Name: Steve Bellmore Age: 58 Town: McHenry Office sought: McHenry County Board Occupation: Self- employed/Marketing Education: Technical school Elected office held: McHenry High School District 156 Board Member 2011 to present. (4 years as President) 1) What skills, qualities or experience do you possess that separate you from your opponents? I will bring a common -sense approach to the county board. I am a true fiscal conservative. While working as president of the school board that was in dire shape, at that time, we cut spending and realigned the pay structure. We inherited a $2.4 million deficit and 7 years later there is a $2 million surplus. If elected, unlike my opponent Chuck Wheeler, I will not take health care benefits or mileage, saving the county $100,000 during a four-year term. Unlike Mr. Wheeler, I believe in full transparency and will not violate the open meetings law, saving the county tens of thousands of dollars. 2) What can the McHenry County Board do and what should it do to ease the property tax burden on homeowners? We need to continue to reduce property taxes, cut the levy and reduce spending. Valley Hi has a $40 million surplus. I would like to see an abatement of at least half of that money back to the taxpayers. I applaud the work that the county board started, but there is much more to do. Mr. Wheeler suggested increasing fee’s to balance the budget, which I disagree with. My idea is to cut spending. 3) Do you think the McHenry County Board should evaluate the possibility of leasing or privatizing Valley Hi Nursing Home? Mr. Wheeler did not want to address the issue with Valley Hi. It is incumbent upon us to look at all options and then come to a viable solution. Healthcare delivery is changing dramatically. As stewards of the tax payers’ money we must look at all viable options, while ensuring our seniors receive a world class residence and health care 4) Do you think the size of the McHenry County Board should be reduced from 24 members to 12 members? Why or why not? I am in complete favor of reducing the size of the board from 24 to 12. This would be a huge savings to the taxpayers. The board would be much more efficient. I would also like to see single-member districts, making the board members more directly accountable to the voters. 5) What can the county board do to make McHenry County a more attractive place for businesses? This all goes hand in hand with reducing property taxes. We need to be able to attract businesses and keep them. We must reduce our property taxes for this to occur. 6) What do you think is the most pressing issue the [...]


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'We're going to take action': Inside Trump's shifting stance on gun rightsPresident Donald Trump speaks during a meeting with state and local officials to discuss school safety in the Roosevelt Room of the White House, Thursday, Feb. 22, 2018, in Washington. (AP Photo/Evan Vucci)

Fri, 23 Feb 2018 14:15:00 GMT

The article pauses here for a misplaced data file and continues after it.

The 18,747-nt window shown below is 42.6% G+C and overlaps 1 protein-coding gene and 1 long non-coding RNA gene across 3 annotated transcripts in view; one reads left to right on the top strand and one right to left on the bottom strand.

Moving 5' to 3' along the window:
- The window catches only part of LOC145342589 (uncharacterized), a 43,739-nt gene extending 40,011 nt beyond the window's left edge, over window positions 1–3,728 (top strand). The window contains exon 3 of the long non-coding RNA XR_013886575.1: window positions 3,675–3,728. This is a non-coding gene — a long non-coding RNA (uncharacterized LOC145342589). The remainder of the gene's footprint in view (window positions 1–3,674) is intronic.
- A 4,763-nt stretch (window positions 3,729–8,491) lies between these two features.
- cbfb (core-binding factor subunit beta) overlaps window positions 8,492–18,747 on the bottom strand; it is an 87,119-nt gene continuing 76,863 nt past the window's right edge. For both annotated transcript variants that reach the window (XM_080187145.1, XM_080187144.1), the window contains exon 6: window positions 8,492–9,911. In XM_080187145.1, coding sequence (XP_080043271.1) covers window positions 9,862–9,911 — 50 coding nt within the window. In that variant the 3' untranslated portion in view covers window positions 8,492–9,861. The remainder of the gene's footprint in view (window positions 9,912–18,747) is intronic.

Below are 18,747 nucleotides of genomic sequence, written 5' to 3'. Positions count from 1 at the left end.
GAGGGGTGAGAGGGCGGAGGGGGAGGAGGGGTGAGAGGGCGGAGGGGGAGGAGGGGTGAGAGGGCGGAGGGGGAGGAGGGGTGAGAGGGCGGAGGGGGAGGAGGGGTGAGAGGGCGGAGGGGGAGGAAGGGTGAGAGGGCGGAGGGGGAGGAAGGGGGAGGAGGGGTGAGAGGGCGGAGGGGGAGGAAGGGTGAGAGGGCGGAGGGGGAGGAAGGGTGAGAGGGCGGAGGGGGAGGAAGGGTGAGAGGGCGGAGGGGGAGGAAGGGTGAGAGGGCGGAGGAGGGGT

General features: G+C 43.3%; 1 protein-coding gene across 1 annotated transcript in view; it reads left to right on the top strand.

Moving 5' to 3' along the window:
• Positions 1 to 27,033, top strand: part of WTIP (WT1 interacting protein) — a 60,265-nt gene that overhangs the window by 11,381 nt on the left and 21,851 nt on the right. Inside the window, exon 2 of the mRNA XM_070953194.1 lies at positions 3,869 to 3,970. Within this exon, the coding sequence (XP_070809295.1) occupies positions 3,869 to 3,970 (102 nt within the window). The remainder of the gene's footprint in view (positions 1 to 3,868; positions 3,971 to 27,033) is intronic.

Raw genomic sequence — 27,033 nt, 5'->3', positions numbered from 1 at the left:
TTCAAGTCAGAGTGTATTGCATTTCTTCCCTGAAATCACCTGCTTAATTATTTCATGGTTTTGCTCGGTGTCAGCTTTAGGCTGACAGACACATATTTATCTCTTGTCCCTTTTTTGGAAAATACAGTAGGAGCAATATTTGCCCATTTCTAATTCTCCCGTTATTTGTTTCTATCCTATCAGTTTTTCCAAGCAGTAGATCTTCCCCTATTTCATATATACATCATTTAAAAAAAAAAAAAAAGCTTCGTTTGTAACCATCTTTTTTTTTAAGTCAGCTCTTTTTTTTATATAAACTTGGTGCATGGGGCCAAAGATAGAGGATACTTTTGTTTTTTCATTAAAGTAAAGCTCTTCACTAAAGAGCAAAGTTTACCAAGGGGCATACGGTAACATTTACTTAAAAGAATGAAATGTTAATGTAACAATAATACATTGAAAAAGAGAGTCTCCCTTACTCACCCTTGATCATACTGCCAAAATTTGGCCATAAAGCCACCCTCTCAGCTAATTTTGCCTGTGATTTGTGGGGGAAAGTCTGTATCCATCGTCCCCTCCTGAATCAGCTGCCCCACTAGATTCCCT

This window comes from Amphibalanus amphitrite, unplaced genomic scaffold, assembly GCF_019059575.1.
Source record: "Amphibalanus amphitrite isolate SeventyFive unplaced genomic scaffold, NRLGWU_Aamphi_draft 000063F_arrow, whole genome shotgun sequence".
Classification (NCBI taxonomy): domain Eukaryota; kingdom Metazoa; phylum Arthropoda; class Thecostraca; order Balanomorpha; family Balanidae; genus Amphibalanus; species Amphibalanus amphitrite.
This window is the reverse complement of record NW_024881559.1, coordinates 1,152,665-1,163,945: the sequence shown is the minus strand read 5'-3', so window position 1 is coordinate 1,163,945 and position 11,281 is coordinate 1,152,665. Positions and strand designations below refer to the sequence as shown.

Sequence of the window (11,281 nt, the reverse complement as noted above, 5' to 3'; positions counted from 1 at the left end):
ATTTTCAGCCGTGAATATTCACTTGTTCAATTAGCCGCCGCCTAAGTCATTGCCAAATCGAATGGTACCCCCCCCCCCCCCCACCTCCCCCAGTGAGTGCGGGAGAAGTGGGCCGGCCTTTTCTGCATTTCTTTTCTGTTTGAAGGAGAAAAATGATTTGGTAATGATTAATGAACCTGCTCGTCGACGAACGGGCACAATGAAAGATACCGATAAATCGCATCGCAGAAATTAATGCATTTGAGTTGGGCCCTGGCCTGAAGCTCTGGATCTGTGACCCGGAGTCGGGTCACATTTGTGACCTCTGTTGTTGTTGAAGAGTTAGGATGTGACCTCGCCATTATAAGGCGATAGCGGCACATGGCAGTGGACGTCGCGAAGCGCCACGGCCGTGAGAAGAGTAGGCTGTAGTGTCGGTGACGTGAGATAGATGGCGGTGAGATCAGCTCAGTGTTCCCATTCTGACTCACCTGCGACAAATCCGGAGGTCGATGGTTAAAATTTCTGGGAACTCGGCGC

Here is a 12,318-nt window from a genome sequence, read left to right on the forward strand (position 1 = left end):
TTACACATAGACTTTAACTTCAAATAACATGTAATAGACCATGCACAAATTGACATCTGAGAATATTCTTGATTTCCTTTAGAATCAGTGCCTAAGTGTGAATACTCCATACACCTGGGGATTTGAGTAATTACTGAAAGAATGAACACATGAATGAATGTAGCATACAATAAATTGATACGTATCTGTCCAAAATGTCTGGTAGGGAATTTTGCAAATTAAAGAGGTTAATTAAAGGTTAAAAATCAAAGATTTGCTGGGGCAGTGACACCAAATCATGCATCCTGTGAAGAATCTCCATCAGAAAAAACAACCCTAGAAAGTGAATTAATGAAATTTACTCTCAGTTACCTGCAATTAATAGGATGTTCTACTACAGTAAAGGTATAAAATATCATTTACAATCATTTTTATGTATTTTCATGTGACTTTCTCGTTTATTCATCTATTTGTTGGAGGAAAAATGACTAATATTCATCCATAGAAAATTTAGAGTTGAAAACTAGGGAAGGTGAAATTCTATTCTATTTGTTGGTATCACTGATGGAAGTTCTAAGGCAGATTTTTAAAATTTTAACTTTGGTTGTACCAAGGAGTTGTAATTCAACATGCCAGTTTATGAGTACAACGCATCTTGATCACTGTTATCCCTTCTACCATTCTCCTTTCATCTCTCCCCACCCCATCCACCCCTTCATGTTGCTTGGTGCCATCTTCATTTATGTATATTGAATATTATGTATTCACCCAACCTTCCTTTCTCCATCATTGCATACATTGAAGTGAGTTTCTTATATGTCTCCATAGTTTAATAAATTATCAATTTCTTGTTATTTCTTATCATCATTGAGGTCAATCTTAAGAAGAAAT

WASHINGTON – President Donald Trump's decision to place himself at the center of the roiling debate over the nation's gun laws began hours after last week's Florida high school massacre, when images of angry yet poised teenage survivors were beamed into the White House on live television. Trump's aides almost immediately recognized the power of their message and argued that before the president could propose any solutions, he needed to hear personally from these young adults, according to administration officials. Trump agreed. The plans culminated six days later under the grand chandelier of the White House's state dining room, where Trump sat face-to-face with survivors of gun violence and the relatives of victims and witnessed their angst and raw anger. The president, who has often struggled to convey empathy, clutched a slim notecard with reminders about how to communicate with the grieving - "I hear you," read one - that officials said White House Communications Director Hope Hicks jotted down during a huddle with Trump to prepare for the event. In the end, the response to the deadly mass shooting at Marjory Stoneman Douglas High School unfurled in classic Trump fashion: He floated policies without offering specifics. He shaped his views by surveying friends and reacting to the testimonials he saw on cable news. And he cast himself as the main protagonist in the unfolding gun drama. "We're going to do something about this horrible situation that's going on, and we're going to all figure it out together," Trump said as he opened Wednesday's session. "I want to listen. And then after I listen, we're going to get things done." Inside the West Wing, his advisers were anxious about what might unfold in such a charged and unscripted atmosphere, according to aides familiar with the debate, who spoke on the condition of anonymity to share internal discussions. Some had pressed to limit the amount of time television cameras were permitted to broadcast, but others - including the president himself - felt it was worth the risk to allow the media see the entire event. "He wanted it to be largely unscripted because he wanted it to be real," one senior White House official said. "He wanted a free-flowing dialogue. . . . He wanted to listen to these kids." Earlier, Trump met privately with Andrew Pollack, whose daughter, Meadow, was among the 17 people killed at the high school in Parkland, Florida. Pollack was initially not slated to attend the broader media session, but Trump made a personal appeal, according to the senior White House official. Pollack did attend and provided one of the most intense and moving moments of the day. "I'm very angry that this happened, because it keeps happening," he told the president with the cameras rolling. "I'm pissed. It was my daughter I am not going to see again." At Wednesday's event and elsewhere, Trump broached several policies - more comprehensive background checks for gun purchases, raising the minimum age for buying an assault rifle, banni[...]